• Rent vs. own: The typical mortgage payment is $953 more expensive than renting.
  • Percent of homes that are free and clear: 28.8%
  • Number of new-home projects below $300,000: 32
  • Long-term high-income job growth: 119.4%
  • Payment change since the start of 2022: 56.8%

Pros: Market slowed fast, and builders were willing and able to cut prices quickly, allowing for quicker price discovery than other markets; incredible high-income job growth; culture; lifestyle; and relative affordability for migration buyers.

Cons: Market got overheated; speculative buying and building; uncertainty regarding where the market goes from here; traffic buildup with limited public transportation; significant multifamily development; and mortgage payments much higher than pre-pandemic levels.

What our experts say: “Austin was at center stage nationally as the housing market rocketed higher 2020 and 2021 and remains at center stage as one of the markets declining most sharply in 2022. While employment growth remains strong, negative sentiment and affordability concerns have weighed heavily on the new-home market since the spring. The tech outlook is murky over the short term, but the growing presence of companies like Tesla, Apple, Samsung, Oracle, Facebook, etc., are long-term tailwinds for the market.” —Bryan Glasshagel, senior vice president, Zonda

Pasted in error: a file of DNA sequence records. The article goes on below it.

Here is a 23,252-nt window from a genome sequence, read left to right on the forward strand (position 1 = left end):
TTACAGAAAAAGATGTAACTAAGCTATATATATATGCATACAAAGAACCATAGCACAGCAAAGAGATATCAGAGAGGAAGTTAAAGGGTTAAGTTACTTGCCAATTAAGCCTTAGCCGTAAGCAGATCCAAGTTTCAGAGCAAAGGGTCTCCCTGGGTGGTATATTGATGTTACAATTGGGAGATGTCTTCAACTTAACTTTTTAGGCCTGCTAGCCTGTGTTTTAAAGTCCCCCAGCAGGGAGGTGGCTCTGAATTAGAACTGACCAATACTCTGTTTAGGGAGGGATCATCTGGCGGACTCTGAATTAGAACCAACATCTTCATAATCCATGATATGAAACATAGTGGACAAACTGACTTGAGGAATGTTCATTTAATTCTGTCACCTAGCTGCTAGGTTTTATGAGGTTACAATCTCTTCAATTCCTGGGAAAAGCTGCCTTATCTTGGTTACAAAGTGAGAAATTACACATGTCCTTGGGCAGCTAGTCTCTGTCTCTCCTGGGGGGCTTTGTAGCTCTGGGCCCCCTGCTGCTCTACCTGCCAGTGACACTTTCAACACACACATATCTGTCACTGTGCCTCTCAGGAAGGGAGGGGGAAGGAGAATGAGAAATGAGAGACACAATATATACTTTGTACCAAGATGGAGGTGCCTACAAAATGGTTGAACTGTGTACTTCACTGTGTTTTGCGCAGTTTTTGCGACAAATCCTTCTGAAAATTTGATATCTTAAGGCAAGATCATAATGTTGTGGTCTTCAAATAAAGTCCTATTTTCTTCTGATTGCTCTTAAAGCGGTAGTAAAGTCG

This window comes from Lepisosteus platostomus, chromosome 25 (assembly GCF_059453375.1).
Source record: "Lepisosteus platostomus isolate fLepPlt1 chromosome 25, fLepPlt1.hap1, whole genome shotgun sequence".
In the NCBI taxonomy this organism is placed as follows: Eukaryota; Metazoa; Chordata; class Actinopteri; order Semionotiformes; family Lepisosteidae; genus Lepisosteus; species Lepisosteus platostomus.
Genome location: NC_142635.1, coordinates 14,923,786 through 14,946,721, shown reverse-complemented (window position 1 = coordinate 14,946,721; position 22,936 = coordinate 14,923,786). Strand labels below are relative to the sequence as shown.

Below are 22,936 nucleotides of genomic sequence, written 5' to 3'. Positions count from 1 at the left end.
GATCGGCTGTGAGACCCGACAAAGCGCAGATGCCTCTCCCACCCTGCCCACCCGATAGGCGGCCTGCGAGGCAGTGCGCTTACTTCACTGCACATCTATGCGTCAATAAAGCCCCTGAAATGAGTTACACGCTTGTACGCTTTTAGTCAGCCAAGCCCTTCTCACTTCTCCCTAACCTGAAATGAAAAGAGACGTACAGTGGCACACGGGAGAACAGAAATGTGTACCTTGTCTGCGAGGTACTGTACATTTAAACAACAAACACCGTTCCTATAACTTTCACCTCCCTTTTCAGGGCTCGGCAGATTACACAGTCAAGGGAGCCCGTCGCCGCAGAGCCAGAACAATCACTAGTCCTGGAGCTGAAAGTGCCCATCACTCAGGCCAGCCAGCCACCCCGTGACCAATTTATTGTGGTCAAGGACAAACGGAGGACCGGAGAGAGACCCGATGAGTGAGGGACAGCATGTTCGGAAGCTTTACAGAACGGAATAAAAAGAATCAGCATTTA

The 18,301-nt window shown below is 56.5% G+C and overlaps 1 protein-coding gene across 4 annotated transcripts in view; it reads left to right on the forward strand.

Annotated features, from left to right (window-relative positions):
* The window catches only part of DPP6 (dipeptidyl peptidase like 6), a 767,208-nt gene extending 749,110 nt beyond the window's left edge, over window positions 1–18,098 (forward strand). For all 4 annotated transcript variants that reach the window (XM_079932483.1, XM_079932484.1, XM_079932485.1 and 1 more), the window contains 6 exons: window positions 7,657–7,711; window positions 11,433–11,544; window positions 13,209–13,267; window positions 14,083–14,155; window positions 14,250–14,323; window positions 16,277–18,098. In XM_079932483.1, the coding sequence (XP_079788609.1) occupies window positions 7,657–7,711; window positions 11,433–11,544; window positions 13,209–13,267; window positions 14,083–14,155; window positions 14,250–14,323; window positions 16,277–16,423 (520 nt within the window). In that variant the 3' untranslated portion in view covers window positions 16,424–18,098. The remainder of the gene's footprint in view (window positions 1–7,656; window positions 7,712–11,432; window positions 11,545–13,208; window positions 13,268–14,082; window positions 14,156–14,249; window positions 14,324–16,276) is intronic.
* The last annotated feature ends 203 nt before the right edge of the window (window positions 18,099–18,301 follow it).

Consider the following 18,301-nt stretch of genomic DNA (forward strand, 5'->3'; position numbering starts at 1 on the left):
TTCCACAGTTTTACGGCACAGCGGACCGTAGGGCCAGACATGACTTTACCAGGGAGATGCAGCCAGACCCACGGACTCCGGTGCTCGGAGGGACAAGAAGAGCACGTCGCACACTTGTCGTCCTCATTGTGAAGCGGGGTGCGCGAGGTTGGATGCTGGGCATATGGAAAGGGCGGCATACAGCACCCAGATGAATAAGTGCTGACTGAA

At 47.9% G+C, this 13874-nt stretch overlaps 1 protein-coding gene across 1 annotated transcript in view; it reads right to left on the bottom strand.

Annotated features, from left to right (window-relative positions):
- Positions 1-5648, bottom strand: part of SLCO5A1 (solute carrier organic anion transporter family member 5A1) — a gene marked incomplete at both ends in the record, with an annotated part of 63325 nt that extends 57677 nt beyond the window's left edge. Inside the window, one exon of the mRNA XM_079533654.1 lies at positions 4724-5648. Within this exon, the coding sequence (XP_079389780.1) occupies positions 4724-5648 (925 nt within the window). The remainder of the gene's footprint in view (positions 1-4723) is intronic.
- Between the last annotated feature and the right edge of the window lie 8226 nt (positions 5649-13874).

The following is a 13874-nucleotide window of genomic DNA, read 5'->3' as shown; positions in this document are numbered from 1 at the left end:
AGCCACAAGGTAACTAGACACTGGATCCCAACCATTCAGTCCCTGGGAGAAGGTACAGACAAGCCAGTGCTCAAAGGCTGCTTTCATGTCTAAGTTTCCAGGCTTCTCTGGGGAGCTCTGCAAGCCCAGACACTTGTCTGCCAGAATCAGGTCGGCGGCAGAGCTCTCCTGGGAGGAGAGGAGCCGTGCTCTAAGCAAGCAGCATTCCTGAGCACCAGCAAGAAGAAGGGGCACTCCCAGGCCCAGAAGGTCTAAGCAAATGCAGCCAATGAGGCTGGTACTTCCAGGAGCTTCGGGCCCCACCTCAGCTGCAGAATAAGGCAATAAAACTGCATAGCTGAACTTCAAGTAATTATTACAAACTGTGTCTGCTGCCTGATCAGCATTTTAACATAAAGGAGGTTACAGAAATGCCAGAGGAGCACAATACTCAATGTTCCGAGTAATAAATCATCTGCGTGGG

Baltimore ranked high on our index primarily due to a lower than average change in the payment since the beginning of the year. The market lags for high-income job growth, but the variety of employment options from both the government and private sector supports housing demand across different price points.


  • Rent vs. own: The typical mortgage payment is $168 more expensive than renting.
  • Percent of homes that are free and clear: 28.7%
  • Number of new-home projects below $300,000: 3
  • Long-term high-income job growth: 26.1%
  • Payment change since the start of 2022: 63%

Pros: Resilience related to more stable government jobs; relative affordability compared with Washington, D.C.; great accessibility with three nearby airports and a solid interstate highway system; and easy access to things to do.